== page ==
Mardin Province

Mardin Province
Mardin Province
Mardin ili
—  Province of Turkey  —
Location of Mardin Province in Turkey
Country Turkey
Region Southeastern Anatolia
Capital Mardin
 - Total 8,891 km2 (3,432.8 sq mi)
Population (2010-12-31)[1]
 - Total 744,606
 - Density 83.7/km2 (216.9/sq mi)
Area code(s) 0482
Vehicle registration 47

Mardin Province (Turkish: Mardin ili ) is a province of Turkey with a population of 744,606.[2] The population was 835,173 in 2000.[3] The capital of the Mardin Province is Mardin (Kurdish: Mêrdîn, Syriac: ܡܶܪܕܺܝܢ‎ "Mardin" in related Semitic language Arabic: ماردين , Mardīn). Located near the traditional boundary of Anatolia and Mesopotamia, it has a diverse population consist of Kurdish, Turkish, Arabic and Assyrian(Syriacs) people.

View from Mardin to the Mesopotamian plains

The local Assyrians(Syriacs), while much reduced due to the results of the Assyrian Genocide, supports two of the oldest monasteries in the world, Dayro d-Mor Hananyo (Turkish Deyrülzafaran, English Saffron Monastery) and Deyrulumur Monastery. The Christian community is concentrated on the Tur Abdin plateau and in the town of Midyat, with a smaller community (approximately 100) in the provincial capital.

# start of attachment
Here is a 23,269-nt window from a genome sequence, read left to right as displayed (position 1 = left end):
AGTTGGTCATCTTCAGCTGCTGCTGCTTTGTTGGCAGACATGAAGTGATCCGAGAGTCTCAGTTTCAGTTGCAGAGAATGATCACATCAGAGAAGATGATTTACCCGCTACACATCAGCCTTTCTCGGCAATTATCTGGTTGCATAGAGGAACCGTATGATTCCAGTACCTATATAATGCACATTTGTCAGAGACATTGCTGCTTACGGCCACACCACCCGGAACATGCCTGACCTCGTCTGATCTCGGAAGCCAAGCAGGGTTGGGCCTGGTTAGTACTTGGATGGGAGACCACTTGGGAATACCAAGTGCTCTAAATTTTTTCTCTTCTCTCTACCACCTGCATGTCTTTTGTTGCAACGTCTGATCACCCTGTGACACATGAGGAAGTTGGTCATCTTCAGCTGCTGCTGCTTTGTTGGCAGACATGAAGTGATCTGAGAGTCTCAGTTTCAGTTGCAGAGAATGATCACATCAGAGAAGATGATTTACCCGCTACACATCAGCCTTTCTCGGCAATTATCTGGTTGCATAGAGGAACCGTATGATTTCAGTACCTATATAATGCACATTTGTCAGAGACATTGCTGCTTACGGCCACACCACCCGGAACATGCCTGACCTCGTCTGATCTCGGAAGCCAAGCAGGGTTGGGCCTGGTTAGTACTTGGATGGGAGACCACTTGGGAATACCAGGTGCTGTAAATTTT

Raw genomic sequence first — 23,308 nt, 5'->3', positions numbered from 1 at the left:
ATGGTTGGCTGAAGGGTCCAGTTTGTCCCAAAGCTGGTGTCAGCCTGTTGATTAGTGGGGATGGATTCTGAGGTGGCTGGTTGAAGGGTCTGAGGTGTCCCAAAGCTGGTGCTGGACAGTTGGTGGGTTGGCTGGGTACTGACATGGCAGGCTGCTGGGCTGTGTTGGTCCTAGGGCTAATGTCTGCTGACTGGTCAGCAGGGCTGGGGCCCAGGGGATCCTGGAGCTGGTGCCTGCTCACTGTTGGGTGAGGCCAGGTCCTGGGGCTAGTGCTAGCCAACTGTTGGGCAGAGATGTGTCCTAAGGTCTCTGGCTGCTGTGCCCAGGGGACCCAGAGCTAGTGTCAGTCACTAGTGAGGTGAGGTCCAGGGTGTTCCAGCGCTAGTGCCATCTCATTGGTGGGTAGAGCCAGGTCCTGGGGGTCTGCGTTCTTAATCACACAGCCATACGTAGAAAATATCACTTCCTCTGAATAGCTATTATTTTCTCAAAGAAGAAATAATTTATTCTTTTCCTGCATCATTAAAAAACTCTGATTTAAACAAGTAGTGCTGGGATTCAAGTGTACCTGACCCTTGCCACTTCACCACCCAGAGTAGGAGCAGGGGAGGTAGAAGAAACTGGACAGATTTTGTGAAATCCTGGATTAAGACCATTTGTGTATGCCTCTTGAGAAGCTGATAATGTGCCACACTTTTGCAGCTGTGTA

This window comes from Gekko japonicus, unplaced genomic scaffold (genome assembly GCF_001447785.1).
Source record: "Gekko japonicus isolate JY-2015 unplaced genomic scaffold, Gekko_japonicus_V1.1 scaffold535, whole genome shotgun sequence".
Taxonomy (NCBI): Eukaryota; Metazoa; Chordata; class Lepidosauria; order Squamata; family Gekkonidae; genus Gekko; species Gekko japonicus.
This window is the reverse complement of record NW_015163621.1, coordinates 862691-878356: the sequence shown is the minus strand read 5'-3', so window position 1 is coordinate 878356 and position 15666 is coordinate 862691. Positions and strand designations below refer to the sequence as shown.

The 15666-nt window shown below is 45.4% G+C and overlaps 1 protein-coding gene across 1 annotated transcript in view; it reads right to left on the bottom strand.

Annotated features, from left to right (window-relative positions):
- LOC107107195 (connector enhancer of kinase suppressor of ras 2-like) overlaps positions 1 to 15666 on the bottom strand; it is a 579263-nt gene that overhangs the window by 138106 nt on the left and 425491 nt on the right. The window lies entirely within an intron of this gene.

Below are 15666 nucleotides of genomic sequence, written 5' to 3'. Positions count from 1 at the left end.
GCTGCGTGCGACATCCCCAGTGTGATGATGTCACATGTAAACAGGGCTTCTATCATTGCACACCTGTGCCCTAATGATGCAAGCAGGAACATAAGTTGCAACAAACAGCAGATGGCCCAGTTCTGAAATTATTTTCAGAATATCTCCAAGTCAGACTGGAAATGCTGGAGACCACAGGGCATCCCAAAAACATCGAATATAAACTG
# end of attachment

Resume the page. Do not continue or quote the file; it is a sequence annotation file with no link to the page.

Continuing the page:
Politically, the area is competitive between the governing Justice and Development Party and Kurdish Democratic People's Party, and the True Path Party has some strength, especially in rural parts of the province.[4]

The old town of Midyat, second city of the province

Unemployment and poverty are serious problems[citation needed], and there has been considerable out migration to western and southern Turkey, although the reduction in political violence[clarification needed], coupled with infrastructure improvements such as a new civil airport at the provincial capital and improvements to the Ankara-Baghdad highway are helping ameliorate matters[citation needed].

Mardin comes from the Syriac word (ܡܪܕܐ) and means "fortresses". [5][6]


Mardin province is divided into 10 districts (capital district in 'bold):


  1. ^ Turkish Statistical Institute, MS Excel document – Population of province/district centers and towns/villages and population growth rate by provinces
  2. ^ Statistical Institute
  3. ^ Population of Mardin province
  4. ^ Local election results, 2004
  5. ^ Lipiński, Edward (2000). The Aramaeans: their ancient history, culture, religion. Peeters Publishers. p. 146. ISBN 9789042908598. 
  6. ^ Payne Smith's A Compendious Syriac Ditcionary,

External links

Coordinates: 37°21′47″N 40°54′31″E / 37.36306°N 40.90861°E / 37.36306; 40.90861

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